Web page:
It may be added that he was a prodigious musician, which is not
necessarily the same thing. His knowledge was such that many pianists
great and small, sought his counsel as coach and teacher. He leaves
not only a great but an enviable reputation behind him."
- Olin Downes
1973 this performance was released on Turnabout THS 65001, the H indicating
"historic". On Varèse-Sarabande VC 81045, Tom
Null released "The Legendary Pianist Simon Barere" with some
live recordings made in Carnegie Hall, the program of Remington R-199-17,
and he added two Scriabin Etudes, Preludes and Polka by Rachmaninoff,
Toccata and Traumeswirren by Schumann and Balakirev's Islamey. The two
Scriabin Etudes are Nos. 10 and 12 from Opus 8 and were released for
the first time on record. See
The Remington Series.
Barere often emphasizes the virtuosity of the compositions, and it is
obvious that - apart from his concept of the inner value of a composition
- speed is a major ingredient of his interpretation and choosing for
speed is sometimes a restriction resulting in untidy playing. Among
his outstanding renderings are also Chopin's Scherzo No. 3 and Blumenfeld's
Etude for the Left Hand.
VC 81045 (1978) -
An original Don Gabor Production prepared
for release by Tom Null, Dub Taylor, and Chris Kuchler. Remastered
by Bruce Leek. Duplication engineer: John Arici.
contains pieces by Liszt (Faust Waltz, Liebestraum and Gnomenreigen)
and Chopin (Balade No. 1 and Scherzo No. 3). These recordings were made
in 1950 and are of a far higher sound quality as a tape recorder was
used. They were probably made in the Mastertone Recording Studios
Inc. in New York City NY 10036, rented by Don Gabor and George Curtiss
on several occasions. Although
some of Barere's Carnegie Hall performances are most captivating, the
studio gave the pianist a setting for better concentration and the possibility
of splicing. The performance of the Faust Waltz is considered
to be one of the finest ever done of the piece, and is actually better
than Barere's earlier Carnegie Hall version. Later this recording was
issued on Turnabout 65001 as well, the tapes being supplied by American
Tape Corporation as Gabor's company was named then.
Barere as pictured in a "MUSIC FOR MILLIONS" listing on
the back of an early Remington Record.
Picture edited and restored by R.A.B., taken from
the back of Remington R-199-85
is another memorial album with Don Juan Fantasy (Mozart-Liszt), Etude
de concert (Liszt), Sonetto del Petrarca (Liszt), Valse oublié
(Liszt) and Campanella (Paganini-Liszt). Also from tape recordings made
in 1950 by Remington.
R-199-141 (issued in 1953) contains Balakirev's Islamey, Rachmaninoff's
Preludes Nos. 5, 12 and Polka, and Blumenfeld's Etude for the Left Hand,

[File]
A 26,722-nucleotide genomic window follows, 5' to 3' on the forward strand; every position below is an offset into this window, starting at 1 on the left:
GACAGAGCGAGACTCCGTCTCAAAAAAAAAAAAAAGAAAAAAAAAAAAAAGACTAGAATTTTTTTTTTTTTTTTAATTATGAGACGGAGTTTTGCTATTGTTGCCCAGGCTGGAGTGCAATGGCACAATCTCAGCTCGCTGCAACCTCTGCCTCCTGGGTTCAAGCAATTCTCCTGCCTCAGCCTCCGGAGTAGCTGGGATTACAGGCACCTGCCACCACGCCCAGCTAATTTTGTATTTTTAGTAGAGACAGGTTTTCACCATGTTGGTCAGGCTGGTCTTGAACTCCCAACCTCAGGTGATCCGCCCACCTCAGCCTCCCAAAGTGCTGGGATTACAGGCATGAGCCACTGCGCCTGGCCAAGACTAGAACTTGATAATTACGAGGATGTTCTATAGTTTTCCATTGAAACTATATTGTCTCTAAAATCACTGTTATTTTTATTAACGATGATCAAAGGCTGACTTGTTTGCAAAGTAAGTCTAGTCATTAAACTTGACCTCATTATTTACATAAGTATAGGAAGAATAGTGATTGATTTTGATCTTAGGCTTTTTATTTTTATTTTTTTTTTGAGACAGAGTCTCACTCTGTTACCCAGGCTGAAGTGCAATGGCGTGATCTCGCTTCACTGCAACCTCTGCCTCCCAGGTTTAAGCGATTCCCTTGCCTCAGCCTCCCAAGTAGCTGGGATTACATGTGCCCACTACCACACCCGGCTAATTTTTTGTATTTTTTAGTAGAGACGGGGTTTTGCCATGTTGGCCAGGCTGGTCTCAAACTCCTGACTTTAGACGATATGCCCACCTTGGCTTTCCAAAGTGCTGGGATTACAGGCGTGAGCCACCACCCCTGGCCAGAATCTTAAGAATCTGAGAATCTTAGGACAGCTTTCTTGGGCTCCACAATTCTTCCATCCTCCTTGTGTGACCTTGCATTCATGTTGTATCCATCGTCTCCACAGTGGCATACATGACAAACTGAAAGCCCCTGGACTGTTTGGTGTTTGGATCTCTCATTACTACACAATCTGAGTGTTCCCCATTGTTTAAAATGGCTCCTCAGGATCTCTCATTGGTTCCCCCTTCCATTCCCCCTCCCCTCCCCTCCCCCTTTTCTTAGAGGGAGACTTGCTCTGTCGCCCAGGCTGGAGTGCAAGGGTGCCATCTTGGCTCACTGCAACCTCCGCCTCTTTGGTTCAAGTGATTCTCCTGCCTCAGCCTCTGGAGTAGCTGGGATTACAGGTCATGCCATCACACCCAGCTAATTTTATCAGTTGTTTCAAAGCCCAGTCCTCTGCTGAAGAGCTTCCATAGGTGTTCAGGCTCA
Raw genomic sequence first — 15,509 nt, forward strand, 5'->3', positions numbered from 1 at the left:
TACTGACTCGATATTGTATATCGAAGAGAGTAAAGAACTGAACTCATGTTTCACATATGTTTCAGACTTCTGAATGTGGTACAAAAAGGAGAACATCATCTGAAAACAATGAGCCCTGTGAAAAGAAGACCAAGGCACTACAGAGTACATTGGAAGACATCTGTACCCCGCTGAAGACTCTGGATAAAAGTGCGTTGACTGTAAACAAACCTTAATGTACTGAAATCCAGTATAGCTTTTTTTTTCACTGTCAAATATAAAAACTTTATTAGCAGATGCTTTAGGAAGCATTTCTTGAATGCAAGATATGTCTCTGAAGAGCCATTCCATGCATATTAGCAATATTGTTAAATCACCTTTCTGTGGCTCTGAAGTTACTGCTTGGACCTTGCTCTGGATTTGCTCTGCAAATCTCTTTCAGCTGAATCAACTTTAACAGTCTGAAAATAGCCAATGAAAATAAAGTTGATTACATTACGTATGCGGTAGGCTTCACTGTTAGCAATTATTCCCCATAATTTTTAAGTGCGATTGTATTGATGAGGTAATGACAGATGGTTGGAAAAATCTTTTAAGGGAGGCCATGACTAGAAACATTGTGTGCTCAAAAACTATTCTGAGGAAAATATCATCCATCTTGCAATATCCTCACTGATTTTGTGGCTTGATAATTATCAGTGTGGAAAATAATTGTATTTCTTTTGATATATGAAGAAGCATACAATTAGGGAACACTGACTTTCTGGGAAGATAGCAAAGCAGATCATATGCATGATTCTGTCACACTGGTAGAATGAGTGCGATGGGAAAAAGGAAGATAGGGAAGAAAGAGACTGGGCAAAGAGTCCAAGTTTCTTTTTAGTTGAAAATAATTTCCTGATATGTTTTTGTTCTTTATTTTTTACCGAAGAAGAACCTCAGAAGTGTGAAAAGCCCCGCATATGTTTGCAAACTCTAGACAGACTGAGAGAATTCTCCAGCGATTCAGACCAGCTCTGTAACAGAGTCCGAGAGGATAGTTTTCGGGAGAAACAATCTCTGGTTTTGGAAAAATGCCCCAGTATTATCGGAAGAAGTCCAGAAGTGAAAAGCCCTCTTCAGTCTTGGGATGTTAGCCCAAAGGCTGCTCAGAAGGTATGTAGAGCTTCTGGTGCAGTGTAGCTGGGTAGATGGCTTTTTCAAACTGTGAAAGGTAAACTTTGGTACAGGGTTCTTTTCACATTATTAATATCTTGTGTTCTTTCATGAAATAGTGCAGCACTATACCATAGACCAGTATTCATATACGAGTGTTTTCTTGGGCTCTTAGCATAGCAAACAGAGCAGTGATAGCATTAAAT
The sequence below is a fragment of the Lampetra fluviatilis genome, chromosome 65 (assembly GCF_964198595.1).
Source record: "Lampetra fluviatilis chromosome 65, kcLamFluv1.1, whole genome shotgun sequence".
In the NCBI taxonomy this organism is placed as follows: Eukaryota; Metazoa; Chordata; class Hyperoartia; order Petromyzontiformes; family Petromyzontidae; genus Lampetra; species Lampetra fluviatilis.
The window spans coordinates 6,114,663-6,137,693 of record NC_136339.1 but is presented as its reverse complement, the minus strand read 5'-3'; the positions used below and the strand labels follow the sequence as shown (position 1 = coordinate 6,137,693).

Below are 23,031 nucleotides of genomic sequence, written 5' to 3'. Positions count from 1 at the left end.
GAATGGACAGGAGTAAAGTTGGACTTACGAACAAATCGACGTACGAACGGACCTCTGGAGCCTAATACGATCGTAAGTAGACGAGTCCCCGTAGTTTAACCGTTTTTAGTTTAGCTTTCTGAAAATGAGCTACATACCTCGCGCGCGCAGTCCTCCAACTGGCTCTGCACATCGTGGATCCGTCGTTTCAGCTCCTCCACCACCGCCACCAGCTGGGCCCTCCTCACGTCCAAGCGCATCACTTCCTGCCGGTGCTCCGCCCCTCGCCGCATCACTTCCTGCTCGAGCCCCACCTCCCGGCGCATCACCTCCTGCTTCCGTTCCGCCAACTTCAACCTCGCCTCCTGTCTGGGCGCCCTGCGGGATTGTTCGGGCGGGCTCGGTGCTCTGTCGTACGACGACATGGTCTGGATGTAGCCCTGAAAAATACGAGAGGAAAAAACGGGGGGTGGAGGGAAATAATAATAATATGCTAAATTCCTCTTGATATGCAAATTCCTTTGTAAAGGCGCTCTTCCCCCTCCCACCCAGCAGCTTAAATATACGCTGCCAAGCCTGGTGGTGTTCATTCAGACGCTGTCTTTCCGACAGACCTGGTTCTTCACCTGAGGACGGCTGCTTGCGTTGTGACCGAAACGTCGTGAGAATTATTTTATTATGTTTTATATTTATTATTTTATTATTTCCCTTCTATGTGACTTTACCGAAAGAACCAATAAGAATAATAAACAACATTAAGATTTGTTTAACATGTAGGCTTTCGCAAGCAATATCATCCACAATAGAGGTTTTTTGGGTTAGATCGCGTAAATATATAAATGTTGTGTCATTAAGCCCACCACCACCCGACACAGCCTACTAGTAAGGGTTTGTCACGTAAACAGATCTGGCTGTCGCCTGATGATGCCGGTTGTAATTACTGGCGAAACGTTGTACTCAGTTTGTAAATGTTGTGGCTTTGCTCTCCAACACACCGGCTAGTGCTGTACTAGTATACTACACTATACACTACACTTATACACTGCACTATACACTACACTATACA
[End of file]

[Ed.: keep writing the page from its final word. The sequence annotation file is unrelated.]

Schumann's Toccata, Traumeswirren, and Liszt's Rhapsodie Espagnole.
These are indicated as being live recordings made in Carnegie Hall.
is some controversy about the recordings of Schumann's Toccata and Liszt's
Rhapsodie Espagnole (Spanish Rhapsody) featured on R-199-141. These
takes could have been dubbings from old HMV recordings and applaus could
have been added as Bryan Crimp and Boris Barere (Simon Barere's son)
maintain. John Wilbraham though defends Don Gabor in this matter. He
"On your site you make mention of
the APR re-issue of a set of acetates of Barere playing the
Rachmaninoff Concerto No 2, for your information on the date
of which we must thank you. I recently purchased this CD and
was interested to read in the notes provided by Bryan Crimp
that 2 recordings of Barere issued by Remington as live Carnegie
Hall recitals are, in effect fakes, produced by
taping his earlier HMV studio recordings and adding taped applause
at the end.
Crimp goes on to say that according to Boris Barere, the pianists
son, no recording was ever made at Carnegie Hall of the two
pieces in question (Schumann's Toccata and Liszt's Rhapsodie
Espagnole, Ed.), although his father did perform them there.
Such a fabrication is probably unprecedented, but Mr Crimp lays
the blame fairly and squarely when he says fake audience
applause had been applied by Remington for inclusion on an LP
containing live Carnegie Hall recordings.
have relistened to the record in question [R-199-141, issue
date 1953] and have no doubt that these 2 tracks are indeed
fabrications; it would be convenient therefore to lay the blame
at Remingtons door, as a commercial enterprise without
scruples about misleading their buyers or stealing another companys
recordings; unfortunately, I have a problem with this. One of
the two tracks, that of the Spanish Rhapsody of Liszt, had actually
been previously issued by Boris Barere himself on a private
LP [CH 44] of his father Recorded During Recitals at Carnegie